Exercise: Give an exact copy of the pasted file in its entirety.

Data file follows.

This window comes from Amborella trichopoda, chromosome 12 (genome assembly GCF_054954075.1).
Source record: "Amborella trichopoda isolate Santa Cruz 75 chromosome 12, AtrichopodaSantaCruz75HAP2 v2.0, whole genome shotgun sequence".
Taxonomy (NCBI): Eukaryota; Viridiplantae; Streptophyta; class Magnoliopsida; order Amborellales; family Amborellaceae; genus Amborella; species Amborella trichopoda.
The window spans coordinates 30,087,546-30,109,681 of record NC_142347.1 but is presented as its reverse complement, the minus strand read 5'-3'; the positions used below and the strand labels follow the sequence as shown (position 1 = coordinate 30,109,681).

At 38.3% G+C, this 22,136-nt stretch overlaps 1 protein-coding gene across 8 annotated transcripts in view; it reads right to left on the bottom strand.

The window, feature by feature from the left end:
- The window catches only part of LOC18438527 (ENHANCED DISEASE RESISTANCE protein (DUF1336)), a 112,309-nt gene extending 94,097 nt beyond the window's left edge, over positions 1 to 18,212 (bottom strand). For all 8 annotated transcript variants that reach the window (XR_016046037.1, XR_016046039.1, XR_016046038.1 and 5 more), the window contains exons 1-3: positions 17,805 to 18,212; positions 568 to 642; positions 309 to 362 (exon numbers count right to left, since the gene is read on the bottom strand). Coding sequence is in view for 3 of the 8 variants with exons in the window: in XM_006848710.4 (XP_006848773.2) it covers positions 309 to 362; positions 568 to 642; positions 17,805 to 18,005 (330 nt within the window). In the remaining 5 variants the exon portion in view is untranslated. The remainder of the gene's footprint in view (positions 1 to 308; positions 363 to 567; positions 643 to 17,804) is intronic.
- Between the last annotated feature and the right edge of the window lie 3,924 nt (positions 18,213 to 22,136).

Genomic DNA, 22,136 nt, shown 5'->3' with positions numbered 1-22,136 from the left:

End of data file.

This window comes from Amborella trichopoda, chromosome 12 (genome assembly GCF_054954075.1).
Source record: "Amborella trichopoda isolate Santa Cruz 75 chromosome 12, AtrichopodaSantaCruz75HAP2 v2.0, whole genome shotgun sequence".
Taxonomy (NCBI): Eukaryota; Viridiplantae; Streptophyta; class Magnoliopsida; order Amborellales; family Amborellaceae; genus Amborella; species Amborella trichopoda.
The window spans coordinates 30,087,546-30,109,681 of record NC_142347.1 but is presented as its reverse complement, the minus strand read 5'-3'; the positions used below and the strand labels follow the sequence as shown (position 1 = coordinate 30,109,681).

At 38.3% G+C, this 22,136-nt stretch overlaps 1 protein-coding gene across 8 annotated transcripts in view; it reads right to left on the bottom strand.

The window, feature by feature from the left end:
- The window catches only part of LOC18438527 (ENHANCED DISEASE RESISTANCE protein (DUF1336)), a 112,309-nt gene extending 94,097 nt beyond the window's left edge, over positions 1 to 18,212 (bottom strand). For all 8 annotated transcript variants that reach the window (XR_016046037.1, XR_016046039.1, XR_016046038.1 and 5 more), the window contains exons 1-3: positions 17,805 to 18,212; positions 568 to 642; positions 309 to 362 (exon numbers count right to left, since the gene is read on the bottom strand). Coding sequence is in view for 3 of the 8 variants with exons in the window: in XM_006848710.4 (XP_006848773.2) it covers positions 309 to 362; positions 568 to 642; positions 17,805 to 18,005 (330 nt within the window). In the remaining 5 variants the exon portion in view is untranslated. The remainder of the gene's footprint in view (positions 1 to 308; positions 363 to 567; positions 643 to 17,804) is intronic.
- Between the last annotated feature and the right edge of the window lie 3,924 nt (positions 18,213 to 22,136).

Genomic DNA, 22,136 nt, shown 5'->3' with positions numbered 1-22,136 from the left: